When “The Talented Mr. Ripley” was first published, a villain who never gets his comeuppance was still rare and transgressive in American literature. Ripley became the vanguard for an unsettlingly relatable kind of con man, one who ensnared us in his worldview, who was as secretly cutting in his observations as we were, who challenged the presumptions of how not just his but all narratives should unfold. And while there has been no decade since the sunlit, ice-blooded novel’s publication that it hasn’t found a devoted audience, as well as new interpretations — including, most memorably, two films, René Clément’s “Purple Noon” (1960) and Anthony Minghella’s 1999 adaptation (a favorite quarantine watch for many) under the original title starring Matt Damon — it seems especially resonant in our current one. Ripley’s sense of life as a rigged game, and his view of the fraudulence of American privilege, feel built for this moment, as do his combustible embodiments of self-absorption, self-invention and self-hatred (a new version for television featuring Andrew Scott, the “hot priest” from “Fleabag,” is forthcoming from Showtime). One might argue that technology has made it harder to deceive people given that we’re all but a Google away, but technology has also made the natural human temptation to self-flatter, to metaphorically Photoshop ourselves into or out of existence all the more tempting for the chronic exaggerator, the serial confabulator, the natural overcompensator. It’s also helped everyone else’s big dreams — you can be anything, if you have the right clothes, hair, trainer, therapist and so on — feel achievable. More than ever, being successful in America seems to be not just about seeing how far one might color outside the lines but dependent upon it. And while some delusions of the self are less opportunistic and others feel more ingenuous, the tilt of reality to suit ourselves is nonetheless slippery. In an era in which we can alter reality to flatter us, in which factual knowledge has become a political opinion or something to algorithmically filter, it has become all too easy to believe our own lies.
“THE MAIN THING about impersonation,” Ripley muses midway through the novel, after having acquired some expertise in the field, “was to maintain the mood and temperament of the person one was impersonating.” Both the novel and Minghella’s chillingly decorative film begin with a case of misidentification: The nondescript Ripley is taken by the shipbuilding magnate Herbert Greenleaf for an Ivy League classmate of his wayward son, Richard, known as Dickie. Dispatched to a small Mediterranean town in southern Italy to retrieve him, Ripley is seduced by Greenleaf’s languorous life of martini lunches and afternoons on the beach. It’s hard to know which Ripley wants more: to sleep with Greenleaf or to be Greenleaf, who has a boat, a closet full of bespoke clothing and a beautiful signet ring — not to mention the kind of assurance of a man who believes he deserves what he has and will always have more. (What he doesn’t have is talent: In the novel, Greenleaf is the kind of amateur artist who paints sunsets in his girlfriend’s eyes; in the film, he’s a jazz aficionado.) Highsmith never overplays her hand in winning our sympathies for Ripley, but the ironic tension of the setup is clear enough. Who is really the fraud, the empty-headed playboy who gets by on connections and unearned income, or the unprivileged striver? Once Ripley bludgeons Greenleaf to death with an oar on a boating trip, covering his tracks and assuming his victim’s identity, the real mystery isn’t who committed the crime but why we can’t help rooting for him. Some readers might even go so far as to identify with Ripley, including those of us who grew up as code-switchers, or who have, metaphorically or otherwise, built new lives on foreign shores.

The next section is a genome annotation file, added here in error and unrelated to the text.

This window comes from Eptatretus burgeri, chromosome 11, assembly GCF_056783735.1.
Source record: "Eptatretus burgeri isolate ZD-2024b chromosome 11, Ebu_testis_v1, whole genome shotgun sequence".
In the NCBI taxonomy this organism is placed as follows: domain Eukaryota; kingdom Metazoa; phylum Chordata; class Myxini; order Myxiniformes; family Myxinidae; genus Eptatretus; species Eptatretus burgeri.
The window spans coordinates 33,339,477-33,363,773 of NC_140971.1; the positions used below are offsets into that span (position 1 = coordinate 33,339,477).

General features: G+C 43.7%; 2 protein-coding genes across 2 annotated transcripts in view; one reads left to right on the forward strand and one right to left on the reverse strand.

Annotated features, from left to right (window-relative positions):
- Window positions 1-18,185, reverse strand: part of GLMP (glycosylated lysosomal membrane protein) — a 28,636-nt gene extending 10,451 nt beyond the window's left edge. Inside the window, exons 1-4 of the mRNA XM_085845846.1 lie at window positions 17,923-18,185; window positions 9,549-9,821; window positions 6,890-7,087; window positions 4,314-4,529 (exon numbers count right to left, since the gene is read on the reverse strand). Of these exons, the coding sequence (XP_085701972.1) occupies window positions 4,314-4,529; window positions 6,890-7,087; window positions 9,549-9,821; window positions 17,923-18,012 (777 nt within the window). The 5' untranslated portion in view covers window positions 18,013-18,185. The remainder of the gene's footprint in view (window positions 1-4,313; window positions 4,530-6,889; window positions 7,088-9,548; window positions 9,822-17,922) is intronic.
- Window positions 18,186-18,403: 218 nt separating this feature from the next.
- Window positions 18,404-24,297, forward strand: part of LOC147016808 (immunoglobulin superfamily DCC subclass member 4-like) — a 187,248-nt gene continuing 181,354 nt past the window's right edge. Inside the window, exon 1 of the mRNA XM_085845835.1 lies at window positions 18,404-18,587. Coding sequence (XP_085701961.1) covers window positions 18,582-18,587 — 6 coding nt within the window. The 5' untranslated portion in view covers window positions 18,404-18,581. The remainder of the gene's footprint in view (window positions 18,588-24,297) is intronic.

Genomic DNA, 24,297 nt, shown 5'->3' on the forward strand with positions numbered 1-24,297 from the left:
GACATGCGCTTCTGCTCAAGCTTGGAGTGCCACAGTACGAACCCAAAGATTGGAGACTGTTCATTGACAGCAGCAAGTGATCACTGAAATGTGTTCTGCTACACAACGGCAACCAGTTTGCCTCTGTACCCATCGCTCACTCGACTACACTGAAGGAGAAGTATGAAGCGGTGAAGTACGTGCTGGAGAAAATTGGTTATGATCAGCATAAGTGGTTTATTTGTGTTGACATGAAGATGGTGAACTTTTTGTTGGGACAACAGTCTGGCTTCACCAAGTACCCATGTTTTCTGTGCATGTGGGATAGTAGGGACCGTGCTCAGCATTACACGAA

This is Highsmith’s brilliance as a novelist, her way of making us experience life as a tightening noose, making us complicit, effectively separating us from our humanity. In early reviews of the book — which was, until after her death in 1995, generally received as genre entertainment rather than the mordant anatomization of American class that it is — the character was often described as a sociopath. But I think Highsmith’s flouting of ethical certainties, her disinterest in justice, read differently today. Ripley is many things — an unloved orphan who grew into a man believing he deserved better; a queer kid bullied for being “a sissy”; an aesthete sensitive to ugliness marooned within a pragmatic and sensually stunted culture (an arrangement of fruit in his first-class stateroom is enough to improve his mood) — but a criminal mastermind he is not. Ripley’s sexuality is far less ambiguous in the film: Minghella adds a bath scene in which a disrobed Greenleaf (Jude Law, in his prime) plays a game of chess with a clothed Ripley, who awkwardly asks if he can join him in the tub. In Minghella’s film, unlike the novel, the murder is a crime of passion, not premeditation, a passion that might be read not only as desire or obsession but as a form of queer rage, perhaps: a closeted man’s revenge against his own marginalization and the easy privilege of his straight peers. In the novel, Ripley is in the closet even to himself; queerness is kept at the level of insinuation on the part of Marge, Greenleaf’s casual girlfriend, who is envious of the boys’ nascent friendship. In later Ripley novels — Highsmith wrote four more — he acquires, unconvincingly, a wife. Highsmith is, of course, a writer, not a therapist, but her rendering of Ripley’s descent into murder suggests how identity occluded by society might fracture into pathology. But more striking to me now is that while Highsmith allows Ripley the freedom to kill in the novels that bear her name, she won’t allow him to come out even in his own thoughts. Ripley is poignant today because we know he never will embrace the truth of himself on any level. As Frank Bidart put it in his 2012 poem “Queer”: “Lie to yourself about this and you will / forever lie about everything.”